As any businessperson in Mongolia will tell you, the country’s economy is driven by mining and foreign investment. Foreign Direct Investment (FDI) is so important that the GDP growth has risen and fallen largely with the rise and fall of FDI. Even during the 2008 global financial crisis, GDP growth recovered fairly quickly because FDI did not drop too much.
|Source: World Bank and World Economic Outlook, IMF|
GDP growth dropped below zero only in 2009 and in 2010, quickly jumped back up to almost the 2008 growth rate. Then, in 2011, it reached a peak of 17.3%. Similarly, FDI dropped in 2009 and jumped to a peak in 2011. The fast recovery from the 2008 global financial crisis can be attributed to the 2009 Oyu Tolgoi Investment Agreement, which stated the terms for how Australia’s Rio Tinto and Canada’s Ivanhoe Mines would operate Oyu Tolgoi (OT) to benefit Mongolia.
Oyu Tolgoi is one of the world’s largest known deposits of copper and gold. The agreement began what is supposed to be at least 50 years of operation and investment into Mongolia. It not only started Rio Tinto’s private investment into Mongolia, which included educational and professional benefits for the community, but also build confidence in other investors. According to an entrepreneur with experience helping companies find foreign investment, during the boom brought by Oyu Tolgoi, large investment banks started looking at the Mongolian market.
Unfortunately, in the years after the 2011 peak, both FDI and GDP growth dropped. This is significant considering FDI had not dropped since 2005, except for a small drop in 2009, likely due to the global financial crisis. This can be attributed to a series of the Democratic Party’s government policies and actions that opposed foreign investment. For example, the government attempted to renegotiate the 2009 Oyu Tolgoi Investment Agreement. This conflict between OT and the government was driven by a populist movement against foreigners taking over control and resources in Mongolia.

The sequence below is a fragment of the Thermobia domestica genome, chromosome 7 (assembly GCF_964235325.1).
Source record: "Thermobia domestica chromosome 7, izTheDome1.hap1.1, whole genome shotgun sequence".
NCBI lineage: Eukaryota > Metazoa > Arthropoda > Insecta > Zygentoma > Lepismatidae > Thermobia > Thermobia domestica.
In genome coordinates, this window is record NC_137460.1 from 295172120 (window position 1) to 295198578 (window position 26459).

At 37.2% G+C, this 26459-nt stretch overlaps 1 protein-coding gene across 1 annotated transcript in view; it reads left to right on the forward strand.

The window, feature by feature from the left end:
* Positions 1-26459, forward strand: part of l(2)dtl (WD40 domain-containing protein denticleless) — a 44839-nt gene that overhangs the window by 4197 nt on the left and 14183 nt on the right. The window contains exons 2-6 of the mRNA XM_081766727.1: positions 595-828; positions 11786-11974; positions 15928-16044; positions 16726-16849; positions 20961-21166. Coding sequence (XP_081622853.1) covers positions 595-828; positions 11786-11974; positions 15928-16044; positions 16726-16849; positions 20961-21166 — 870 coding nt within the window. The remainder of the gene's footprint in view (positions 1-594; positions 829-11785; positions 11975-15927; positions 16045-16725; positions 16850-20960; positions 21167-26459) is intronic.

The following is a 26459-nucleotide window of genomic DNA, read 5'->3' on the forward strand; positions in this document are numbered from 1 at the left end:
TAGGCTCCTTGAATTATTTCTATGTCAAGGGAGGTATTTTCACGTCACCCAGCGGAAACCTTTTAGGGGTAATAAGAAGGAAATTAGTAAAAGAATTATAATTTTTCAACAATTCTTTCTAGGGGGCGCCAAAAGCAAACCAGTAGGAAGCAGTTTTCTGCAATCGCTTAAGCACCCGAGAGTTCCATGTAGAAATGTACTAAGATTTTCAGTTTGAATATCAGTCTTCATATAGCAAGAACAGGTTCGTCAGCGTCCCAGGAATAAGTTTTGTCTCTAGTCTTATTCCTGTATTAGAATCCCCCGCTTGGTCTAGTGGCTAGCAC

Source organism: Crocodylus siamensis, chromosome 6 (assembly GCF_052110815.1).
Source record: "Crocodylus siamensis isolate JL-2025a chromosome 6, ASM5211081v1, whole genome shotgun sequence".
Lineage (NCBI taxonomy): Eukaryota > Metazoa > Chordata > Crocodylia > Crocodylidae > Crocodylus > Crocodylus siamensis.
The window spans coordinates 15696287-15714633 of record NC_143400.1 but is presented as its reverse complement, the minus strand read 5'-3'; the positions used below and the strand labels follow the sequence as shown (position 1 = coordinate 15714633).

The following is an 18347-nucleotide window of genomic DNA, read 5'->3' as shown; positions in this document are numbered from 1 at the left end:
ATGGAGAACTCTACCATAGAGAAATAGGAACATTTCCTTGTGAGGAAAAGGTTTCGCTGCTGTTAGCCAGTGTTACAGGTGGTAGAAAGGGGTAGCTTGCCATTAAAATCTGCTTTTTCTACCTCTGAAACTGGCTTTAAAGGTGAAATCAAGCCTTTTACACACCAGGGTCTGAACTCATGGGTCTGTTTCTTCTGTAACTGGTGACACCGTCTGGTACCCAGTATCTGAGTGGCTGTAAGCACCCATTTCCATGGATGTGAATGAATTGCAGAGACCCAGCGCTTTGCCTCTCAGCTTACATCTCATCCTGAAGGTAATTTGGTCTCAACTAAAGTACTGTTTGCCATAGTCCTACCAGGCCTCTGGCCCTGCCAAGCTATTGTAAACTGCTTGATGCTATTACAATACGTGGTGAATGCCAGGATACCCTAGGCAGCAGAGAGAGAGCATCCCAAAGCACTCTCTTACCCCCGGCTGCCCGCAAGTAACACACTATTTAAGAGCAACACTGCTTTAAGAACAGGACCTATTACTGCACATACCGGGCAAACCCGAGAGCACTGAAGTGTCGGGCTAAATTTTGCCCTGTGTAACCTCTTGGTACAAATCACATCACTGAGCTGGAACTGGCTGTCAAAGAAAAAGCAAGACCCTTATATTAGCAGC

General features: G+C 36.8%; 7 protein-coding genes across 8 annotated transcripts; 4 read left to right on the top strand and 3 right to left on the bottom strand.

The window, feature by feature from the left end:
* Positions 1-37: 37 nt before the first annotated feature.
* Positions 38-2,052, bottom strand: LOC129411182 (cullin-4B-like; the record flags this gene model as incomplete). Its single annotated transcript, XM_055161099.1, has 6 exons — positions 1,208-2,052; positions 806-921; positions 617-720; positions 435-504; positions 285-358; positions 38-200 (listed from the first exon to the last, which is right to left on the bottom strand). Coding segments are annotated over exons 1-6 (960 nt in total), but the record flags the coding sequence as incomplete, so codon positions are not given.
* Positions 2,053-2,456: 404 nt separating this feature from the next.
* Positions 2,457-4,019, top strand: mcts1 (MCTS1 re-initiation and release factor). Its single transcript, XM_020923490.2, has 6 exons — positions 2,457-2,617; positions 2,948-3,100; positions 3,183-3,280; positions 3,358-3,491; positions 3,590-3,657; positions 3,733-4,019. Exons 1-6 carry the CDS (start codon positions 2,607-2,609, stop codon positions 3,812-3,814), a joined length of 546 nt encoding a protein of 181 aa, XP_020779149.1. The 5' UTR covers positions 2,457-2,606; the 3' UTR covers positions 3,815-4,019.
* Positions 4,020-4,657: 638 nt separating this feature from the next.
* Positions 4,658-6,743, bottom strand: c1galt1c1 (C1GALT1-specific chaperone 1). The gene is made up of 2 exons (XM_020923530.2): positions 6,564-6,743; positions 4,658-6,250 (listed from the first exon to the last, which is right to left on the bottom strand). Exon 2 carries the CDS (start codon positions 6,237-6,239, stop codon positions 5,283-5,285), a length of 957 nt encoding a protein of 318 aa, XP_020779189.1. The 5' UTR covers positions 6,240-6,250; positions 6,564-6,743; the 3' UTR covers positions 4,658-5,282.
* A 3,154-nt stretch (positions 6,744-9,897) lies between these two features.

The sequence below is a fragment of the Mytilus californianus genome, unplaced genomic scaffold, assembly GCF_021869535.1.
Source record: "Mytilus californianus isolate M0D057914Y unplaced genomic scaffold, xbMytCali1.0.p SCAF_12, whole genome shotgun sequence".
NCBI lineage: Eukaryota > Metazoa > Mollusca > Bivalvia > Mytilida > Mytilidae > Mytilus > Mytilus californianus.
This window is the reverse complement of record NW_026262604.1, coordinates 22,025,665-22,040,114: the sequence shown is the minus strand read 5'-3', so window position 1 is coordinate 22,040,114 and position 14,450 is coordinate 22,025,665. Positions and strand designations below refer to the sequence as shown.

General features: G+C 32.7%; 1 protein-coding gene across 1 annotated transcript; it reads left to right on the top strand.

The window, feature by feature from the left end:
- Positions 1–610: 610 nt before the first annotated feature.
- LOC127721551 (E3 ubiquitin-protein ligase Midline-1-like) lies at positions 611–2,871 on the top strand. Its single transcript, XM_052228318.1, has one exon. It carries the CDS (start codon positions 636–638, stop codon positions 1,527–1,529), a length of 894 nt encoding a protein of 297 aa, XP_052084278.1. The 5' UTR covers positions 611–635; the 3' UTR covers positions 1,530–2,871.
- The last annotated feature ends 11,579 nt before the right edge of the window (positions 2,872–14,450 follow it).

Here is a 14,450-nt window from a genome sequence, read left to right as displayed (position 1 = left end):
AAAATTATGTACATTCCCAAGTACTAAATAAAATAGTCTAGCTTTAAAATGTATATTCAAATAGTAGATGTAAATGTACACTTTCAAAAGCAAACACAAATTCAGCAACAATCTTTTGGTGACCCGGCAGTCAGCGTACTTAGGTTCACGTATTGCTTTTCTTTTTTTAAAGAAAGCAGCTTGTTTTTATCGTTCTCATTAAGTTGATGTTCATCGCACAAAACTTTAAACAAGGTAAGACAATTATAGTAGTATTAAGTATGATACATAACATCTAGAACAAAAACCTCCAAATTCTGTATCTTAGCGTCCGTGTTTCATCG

In addition, in 2012, the government passed the Foreign Investments Law and the Strategic Entities Foreign Investments Law, which required government approval for large foreign investments. As the government started to interfere with Mongolian investments, foreign investors became more wary of allocating money to Mongolia.
|Source: World Bank|
As the above graph shows, FDI surged as OT started its construction and operations, beating out FDI in many other emerging markets. However, as soon as the government revealed its populist position against foreign investment, FDI tanked, dropping farther than FDI in all the other emerging markets. In fact, foreign investors started pulling money out of the Mongolia economy.
As expected, GDP growth dropped in Mongolia alongside FDI. It’s important to note that GDP growth in Mongolia dropped below growth in other emerging markets. In particular, the slowdown in FDI due to the government’s position put the Mongolian economy in a worse spot than Cambodia and Myanmar, two very popular emerging markets destination for frontier market funds. However, Mongolia’s economy grew much faster when Oyu Tolgoi and other part foreign operations in Mongolia were allowed to work without government interference.
|Source: World Economic Outlook, IMF|
Fortunately, the government and OT resolved their disputes, and FDI is beginning to pick up again in Mongolia. In 2013, former regulation against foreign investment (Foreign Investment Law and Strategic Entities Foreign Investment Law) were repealed (Source: Lehman Law). In 2016, the Mongolian People’s Party, which has a history of friendliness with foreign investment, came to power.
The government worked with the IMF to receive a USD $5.5 million loan in 2017. As part of the deal, the government has implemented fiscal consolidation to reduce government debt, passed a new central bank law, and improved the regulatory framework of the banking sector to increase stability of the financial system (Source: IMF).
According to an entrepreneur who helps companies attract foreign investment, international development organizations, such as Netherland's FMO and Belgium's BIO, have restarted their investment in Mongolia after the IMF deal. (Some major ones, like IFC and EBRD, never really left). Private foreign investors are also starting to come back to the Mongolian market. In fact, in 2017, FDI into Mongolia increased 136%. As a result, Mongolian GDP growth reached 5.1% in 2017, surpassing IMF’s predicted growth rate, shown on the first graph.
Judging by the correlation between economic growth and FDI, and by FDI increasing as the business environment becomes more friendly to it, Mongolia is set to expand very fast. As Oyu Tolgoi prepares for Phase 2 of its project, Mongolia’s economic growth could resemble 2011 peaks in both GDP and FDI.